Insulin Pump Therapy

Insulin pump therapy delivers continuous insulin support to diabetics. The insulin pump is a small device which is about the size of a small cell phone. The device is worn outside the body and delivers insulin through a small tube.

The end of the thin tube, called the cannula, is inserted under the skin. The cannula must be reinserted under the skin twelve times a month. A reinsertion of the cannula feels like a needle prick. The reinsertions of the cannula is generally preferred to daily injections.

The insulin pump delivers the amount of insulin that the diabetic patient deems necessary. A base rate of insulin is delivered to the body. This mimics the normal production of insulin by the pancreas in those without diabetes. When food is eaten, the insulin pump user programs the pump to provide the necessary amount of insulin.

The use of insulin pump therapy eliminates the need for daily multiple injections of insulin. One of the benefits is the freedom that this therapy offers to the diabetic. Administering insulin by multiple daily injections often requires that the diabetic follow a strict schedule. With the insulin pump, the need for a schedule is minimized if not entirely eliminated. People using insulin pump therapy are reported to have more dietary freedom and less risk of complications from diabetes such as eye, kidney, and nerve disease.

The insulin pump user needs only to program the doses of insulin that are necessary to control the blood glucose level. The base rate of insulin can be adjusted in preparation of exercise or in times of illness or infection. The delivery of a base rate of insulin helps the diabetic achieve a steady blood glucose level. The cost of insulin pump therapy is higher than using insulin injections. For diabetics who have difficulty regulating their blood glucose levels, the pump may be the healthier insulin delivery method.

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Diabetes Treatment

Though there is no cure for diabetes, with proper treatment, the diabetic patient can have a healthy life and avoid complications. Type 1 diabetes is caused by a lack of insulin production by the pancreas. Type 2 diabetes is caused by a tolerance to insulin or a decrease in the body’s production of insulin.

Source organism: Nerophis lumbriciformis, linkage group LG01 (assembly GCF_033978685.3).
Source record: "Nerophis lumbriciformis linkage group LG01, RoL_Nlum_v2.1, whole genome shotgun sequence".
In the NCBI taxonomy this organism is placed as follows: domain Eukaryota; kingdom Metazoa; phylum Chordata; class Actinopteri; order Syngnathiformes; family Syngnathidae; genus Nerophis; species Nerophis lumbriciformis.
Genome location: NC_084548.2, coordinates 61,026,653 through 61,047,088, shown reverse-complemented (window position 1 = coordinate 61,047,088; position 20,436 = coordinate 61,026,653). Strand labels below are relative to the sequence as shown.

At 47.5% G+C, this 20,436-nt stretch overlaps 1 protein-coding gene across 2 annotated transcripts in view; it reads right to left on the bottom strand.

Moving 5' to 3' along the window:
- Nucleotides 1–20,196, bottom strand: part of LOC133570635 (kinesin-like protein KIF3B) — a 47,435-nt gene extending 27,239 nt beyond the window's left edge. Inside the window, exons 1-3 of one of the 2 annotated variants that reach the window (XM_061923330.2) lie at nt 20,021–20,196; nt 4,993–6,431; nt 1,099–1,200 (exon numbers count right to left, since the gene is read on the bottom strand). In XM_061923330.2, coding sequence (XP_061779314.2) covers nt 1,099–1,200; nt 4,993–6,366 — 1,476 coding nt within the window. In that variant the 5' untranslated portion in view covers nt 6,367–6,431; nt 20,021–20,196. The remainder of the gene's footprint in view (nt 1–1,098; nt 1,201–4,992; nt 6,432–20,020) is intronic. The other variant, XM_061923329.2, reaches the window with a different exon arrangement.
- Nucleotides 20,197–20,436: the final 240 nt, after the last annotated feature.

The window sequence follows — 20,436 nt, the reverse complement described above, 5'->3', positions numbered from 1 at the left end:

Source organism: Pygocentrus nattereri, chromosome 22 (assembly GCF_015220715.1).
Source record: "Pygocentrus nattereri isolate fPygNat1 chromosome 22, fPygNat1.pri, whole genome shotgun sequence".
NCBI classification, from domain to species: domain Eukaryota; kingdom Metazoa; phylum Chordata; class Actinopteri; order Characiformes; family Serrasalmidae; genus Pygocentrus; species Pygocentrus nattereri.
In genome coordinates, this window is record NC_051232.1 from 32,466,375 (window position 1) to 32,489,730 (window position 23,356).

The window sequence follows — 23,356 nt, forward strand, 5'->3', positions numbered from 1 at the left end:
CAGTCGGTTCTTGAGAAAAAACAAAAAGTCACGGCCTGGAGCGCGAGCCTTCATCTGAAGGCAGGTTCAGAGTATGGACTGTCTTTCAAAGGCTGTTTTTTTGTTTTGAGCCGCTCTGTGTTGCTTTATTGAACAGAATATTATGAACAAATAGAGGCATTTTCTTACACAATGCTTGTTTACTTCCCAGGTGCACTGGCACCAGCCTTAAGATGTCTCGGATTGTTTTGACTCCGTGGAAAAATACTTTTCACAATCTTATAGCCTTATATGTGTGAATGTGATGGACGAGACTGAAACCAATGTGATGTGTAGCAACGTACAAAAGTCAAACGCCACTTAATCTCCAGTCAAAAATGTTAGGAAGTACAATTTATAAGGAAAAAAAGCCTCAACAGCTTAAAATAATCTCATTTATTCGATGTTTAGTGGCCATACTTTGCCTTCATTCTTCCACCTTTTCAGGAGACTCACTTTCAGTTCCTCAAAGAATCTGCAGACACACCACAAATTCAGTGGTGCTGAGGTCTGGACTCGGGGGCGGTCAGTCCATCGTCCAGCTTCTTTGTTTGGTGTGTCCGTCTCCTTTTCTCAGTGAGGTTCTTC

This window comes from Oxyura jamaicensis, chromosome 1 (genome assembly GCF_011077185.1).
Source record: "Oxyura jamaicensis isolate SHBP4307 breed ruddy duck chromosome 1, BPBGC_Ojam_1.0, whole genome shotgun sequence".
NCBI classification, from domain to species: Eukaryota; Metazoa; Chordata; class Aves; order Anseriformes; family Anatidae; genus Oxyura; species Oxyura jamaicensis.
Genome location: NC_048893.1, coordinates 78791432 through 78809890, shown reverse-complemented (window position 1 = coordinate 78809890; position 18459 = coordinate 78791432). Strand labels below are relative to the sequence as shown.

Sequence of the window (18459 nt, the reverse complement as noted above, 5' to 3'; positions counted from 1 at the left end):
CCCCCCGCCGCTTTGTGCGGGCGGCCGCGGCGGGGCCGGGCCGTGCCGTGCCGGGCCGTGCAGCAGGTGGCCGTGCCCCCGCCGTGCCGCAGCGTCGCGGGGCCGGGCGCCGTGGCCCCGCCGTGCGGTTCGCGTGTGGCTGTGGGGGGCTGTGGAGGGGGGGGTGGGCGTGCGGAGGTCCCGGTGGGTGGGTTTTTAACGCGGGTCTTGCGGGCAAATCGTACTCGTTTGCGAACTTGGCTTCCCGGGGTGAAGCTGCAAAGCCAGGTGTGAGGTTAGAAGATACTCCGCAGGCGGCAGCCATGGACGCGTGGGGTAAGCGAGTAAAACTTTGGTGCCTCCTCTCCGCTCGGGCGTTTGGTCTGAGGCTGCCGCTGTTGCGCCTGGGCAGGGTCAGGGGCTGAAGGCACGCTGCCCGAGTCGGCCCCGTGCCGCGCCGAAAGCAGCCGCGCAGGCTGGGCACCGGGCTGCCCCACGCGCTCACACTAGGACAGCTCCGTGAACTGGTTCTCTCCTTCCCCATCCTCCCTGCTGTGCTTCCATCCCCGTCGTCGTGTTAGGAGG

Diabetes treatment for both types of diabetes involves monitoring blood sugar level and doing what is necessary to compensate for the loss or impairment of the body’s insulin. Type 2 diabetes can often be managed by diet and exercise. If their blood sugar levels continue to rise to unsafe levels, people with type 2 diabetes may need to use insulin. People with type 1 diabetes need to use insulin since their bodies don’t produce insulin.

Following a diabetic diet and exercising are important components of the treatment of both types of diabetes. The diabetic diet is devised with the help of a nutritionist or dietician. Small, more frequent meals can limit spikes in blood glucose levels. However, this can make monitoring blood sugar levels more challenging.  

Diabetes treatment is a team effort. The diabetic patient, physician, and dietician work together to create a treatment plan that the diabetic can follow. The treatment plan may change if the original one is not effectively managing the illness. The diabetic patient needs to feel confident that they can follow the treatment plan. The dietician could devise the best diabetic diet ever conceived, but if the patient can’t follow it, it will be a failure.

Insulin may be an element of the patient’s diabetes treatment. Individual injections and insulin pump therapy are two options for the administration of insulin. With individual injections, diabetic patients check their blood sugar levels and inject the appropriate amount of insulin. When using insulin pump therapy, the device provides a continuous base rate of insulin to the body. After meals, the patient checks their blood sugar level and programs the insulin pump to deliver the necessary dose.  

Diabetic Desserts

Having diabetes does not mean that desserts are off limits. Diabetic desserts can satisfy cravings for sweets without jeopardizing the diabetic patient’s health. Besides fruit, which is okay on moderation according to the patient’s diabetic diet, there are desserts that can be bought or made at home that are dietetic.

When a food label says dietetic, it means that the food fits into a special diet. The special diet that dietetic foods are created and marketed towards is usually the diabetic diet. The diabetic patient should read labels carefully, especially when selecting dessert items. Technically, a food could be labeled as “dietetic” if it fits in any special diet, including a low-sodium diet. Therefore, people with diabetes should read the labels to ensure that the food is appropriate for people with diabetes.

Recipes for diabetic desserts can be found on the Internet. Dessert recipes designed for diabetic patients often use sugar-free ingredients. It is often possible for a diabetic patient to make desserts they loved before their diagnosis by substituting ingredients high in sugar content for sugar-free versions.

Portion control is an important element of following the diabetic diet. The dietician can advise the diabetic patients on the proper portion sizes for each food group. It is just as important to follow portion control with desserts as it is with the other foods.

The dietician can make recommendations for desserts that are both healthy and satisfying. Dieticians will often alter recipes for their clients. A diabetic patient can take a recipe to the dietician and work with them to make the appropriate substitutions. Occasionally, a recipe is just too unhealthy to change to a diabetic dessert without ruining the taste. In that case, the dietician can sometimes recommend a dessert that would offer the same or similar taste without being unhealthy.